[01:10:33] Ray Dalio: I think both take the opposite in extremes, anything I say. In other words, all this being unfair needs to be restructured. Taxes need to be changed. We have to restructure it in this way because of the polarity. Some of those people say, "Okay, now, I'm against it." So from the left or the right, I often get people saying, getting angry, not too often, but in other words, thinking, "Okay, what is it?" So capitalism, you know, is a form of alchemy in a sense. And how do you do the cycle? These things are real. So I'm just trying to say I'm a mechanic, not just an ideological. And I think that the things I'm saying: just are they true? Do you agree with those? And then how do you engineer it there? That's all I'm trying to talk about.
[01:11:24] Jordan Harbinger: In closing here, because I know we're running short on time. You mentioned that you don't necessarily agree on the principles or the truth of the American dream or what is the truth anymore, and that dovetails well with your point about the idea about the loss of truth in the public domain, right? We're more polarized. Media distorts, propaganda distorts. There's a lot of emotional and politically motivated messaging out there. In your writing, you say, in stage five, which is kind of where we are now, where people are fighting, not civil war fighting, but we're starting to separate into our respective sides. And there's a lot of characteristics that go with that, that people can read about. "People who are fighting typically work with those in the media to manipulate people's emotions to gain support and destroy the opposition." And Martin Baron executive editor of The Washington Post says, "If you have a society where people can't agree on the basic facts, how do you have a functioning democracy?" It seems like we're there right now, right?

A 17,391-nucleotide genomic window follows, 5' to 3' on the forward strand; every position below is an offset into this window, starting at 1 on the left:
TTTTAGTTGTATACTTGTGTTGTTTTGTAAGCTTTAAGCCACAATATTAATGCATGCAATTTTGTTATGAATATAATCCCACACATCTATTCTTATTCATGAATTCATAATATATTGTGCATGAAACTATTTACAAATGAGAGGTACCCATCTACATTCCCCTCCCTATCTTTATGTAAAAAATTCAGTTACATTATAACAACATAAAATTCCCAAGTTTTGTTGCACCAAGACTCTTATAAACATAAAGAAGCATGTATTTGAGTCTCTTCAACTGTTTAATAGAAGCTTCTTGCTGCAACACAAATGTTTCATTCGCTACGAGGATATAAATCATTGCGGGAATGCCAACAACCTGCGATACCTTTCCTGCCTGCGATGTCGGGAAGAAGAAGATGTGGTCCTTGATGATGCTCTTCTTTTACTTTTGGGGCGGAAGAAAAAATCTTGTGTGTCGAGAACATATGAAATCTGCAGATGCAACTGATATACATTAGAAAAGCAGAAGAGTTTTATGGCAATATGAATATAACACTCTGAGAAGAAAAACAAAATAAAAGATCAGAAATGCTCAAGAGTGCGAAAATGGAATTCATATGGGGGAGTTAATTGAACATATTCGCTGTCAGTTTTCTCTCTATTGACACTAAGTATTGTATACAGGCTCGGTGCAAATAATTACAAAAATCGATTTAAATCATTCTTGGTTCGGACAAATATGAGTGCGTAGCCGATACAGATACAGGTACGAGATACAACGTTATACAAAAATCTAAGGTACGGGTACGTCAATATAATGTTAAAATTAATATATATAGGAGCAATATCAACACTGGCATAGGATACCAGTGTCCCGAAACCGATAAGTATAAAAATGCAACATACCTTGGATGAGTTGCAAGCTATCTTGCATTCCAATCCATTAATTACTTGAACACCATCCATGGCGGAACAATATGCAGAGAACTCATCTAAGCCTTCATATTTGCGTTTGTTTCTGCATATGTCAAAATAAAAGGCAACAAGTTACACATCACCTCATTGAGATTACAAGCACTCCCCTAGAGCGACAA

[01:12:16] I talk to people and I go, wait a minute, this is demonstrably false. And they say, "Well, you know, facts don't care about your feelings, Jordan." And I'm like, "Yeah, but your facts are — like, you just made that up. Or like some blog you read just made that up to get you riled up. What are you talking about? Like, there's data on this and you're just ignoring it." It's frustrating.
[01:12:33] Ray Dalio: It's a reality. It's a combination of the politicalization that commercial economics has made, such that our legal system, unlike that of Canada and the UK actually makes it legal to knowingly lie for the media. It is legal to knowingly lie. So it's a case where, "Okay, what do you do about it?" The credibility of the media has gone down so bad. I think if you think of it as a national emergency, one might hope if we believe that it's intolerable and everybody speaks to its intolerability, maybe there's a self-regulatory organization. In other words, I don't want the government to control the media.
[01:13:22] On the other hand, some organizations have self-regulatory organizations that can make the control of that along those lines. Because if not, I think that they'll be torn down. These revolutions, something that people get angry at, and they'll tear them down. You see the signs of that now. So I hope we learn and we change. Like, can we make it illegal maybe or sanctioned by the media industry that you are not allowed to knowingly lie at the media? Is that too much to ask.
[01:13:59] Jordan Harbinger: As an attorney, I'm sure that I could find a downside to that, but it's kind of hard as a layman to sit here and go, "No, no, I should be able to read an article. That's complete bull crap that somebody made up in order to get me to believe something," that helps them economically or gets them more clicks. Right?
[01:14:15] Ray Dalio: One thing is making a mistake. You know, what you'd like to see is a responsible journalist who does not want to make a mistake.
[01:14:24] Jordan Harbinger: Right.